If it can no longer epitomize the broader culture in Ireland, Irish Catholicism can perhaps emerge as a more caring less overtly dogmatic and oppressive feature of the Irish landscape. Its focus might be more concentrated on ministering to peoples’ actual needs than on wielding power in Irish society.
The latest numbers from the Federal Reserve Bank of New York show student loan debt has reached $1.2 trillion, four times the amount it was in 2004. For the Millennial generation who stepped into the job market mid-recession, these sobering numbers probably aren't surprising.
Last year, a branch of Occupy Wall Street called Strike Debt, bought and forgave almost four million in student loans held by students from Corinthian Colleges, one of the biggest for-profit college chains, which recently closed its doors without warning and filed for bankruptcy. The company was under scrutiny for over-charging students for poor-quality classes and misrepresenting its job placement rate, and by shutting down, it left many students without degrees but deeper in dept. Now that Corinthian’s unethical practices have been laid bare, Tuesday’s petition asking the Department of Education to cancel debt owed to colleges violating state law is one good step, but the legal case is complicated.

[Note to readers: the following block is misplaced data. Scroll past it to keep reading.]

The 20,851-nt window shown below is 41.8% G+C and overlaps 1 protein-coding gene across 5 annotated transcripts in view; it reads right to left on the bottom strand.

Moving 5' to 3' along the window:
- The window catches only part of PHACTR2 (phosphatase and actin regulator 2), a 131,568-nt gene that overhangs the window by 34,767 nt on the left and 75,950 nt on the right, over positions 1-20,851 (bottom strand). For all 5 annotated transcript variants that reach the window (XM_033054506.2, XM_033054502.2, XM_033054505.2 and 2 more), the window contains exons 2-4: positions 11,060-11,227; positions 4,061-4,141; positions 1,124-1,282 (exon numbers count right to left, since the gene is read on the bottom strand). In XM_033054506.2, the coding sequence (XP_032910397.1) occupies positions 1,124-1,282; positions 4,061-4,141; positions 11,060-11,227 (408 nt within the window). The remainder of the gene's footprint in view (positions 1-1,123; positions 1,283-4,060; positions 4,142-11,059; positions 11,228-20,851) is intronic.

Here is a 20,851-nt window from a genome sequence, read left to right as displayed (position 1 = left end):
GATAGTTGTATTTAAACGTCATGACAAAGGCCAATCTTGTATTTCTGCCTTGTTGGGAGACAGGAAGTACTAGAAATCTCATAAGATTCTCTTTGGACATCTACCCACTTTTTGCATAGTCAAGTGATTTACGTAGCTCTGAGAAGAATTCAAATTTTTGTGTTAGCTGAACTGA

Proposals for addressing the crisis of student debt range from the relatively modest (easing the requirements for debt forgiveness in cases of fraud found in Obama’s proposed Student Aid Bill of Rights), to the sweeping, as Bernie Sanders’s proposal to address the root cause of student debt by making college tuition-free. Regardless, some kind of action is needed.
The more burdensome a college graduate’s debt obligation, the more difficult it is to establish a path toward economic security – building savings, for example, or buying a house – and to enter stabilizing relationships or start a family. Student debt also affects the well-being of the previous generation, as parents rally to help their children, sometimes by tapping into their home’s equity or retirement savings. And, when the time comes, who are they supposed to sell their homes to when an entire generation of graduates is too constrained by debt to buy? There are also new numbers on how rising tuition and student debt disproportionately hurts minorities. Hollis Phelps in Commonweal last year addressed this very topic: “In a cruel twist, the very means undertaken by my students to get themselves out of poverty threaten to continue that poverty through the debt that they now owe.” What might have once seemed like a young-person’s problem (and perhaps a privileged young-person’s problem) is now more widely felt.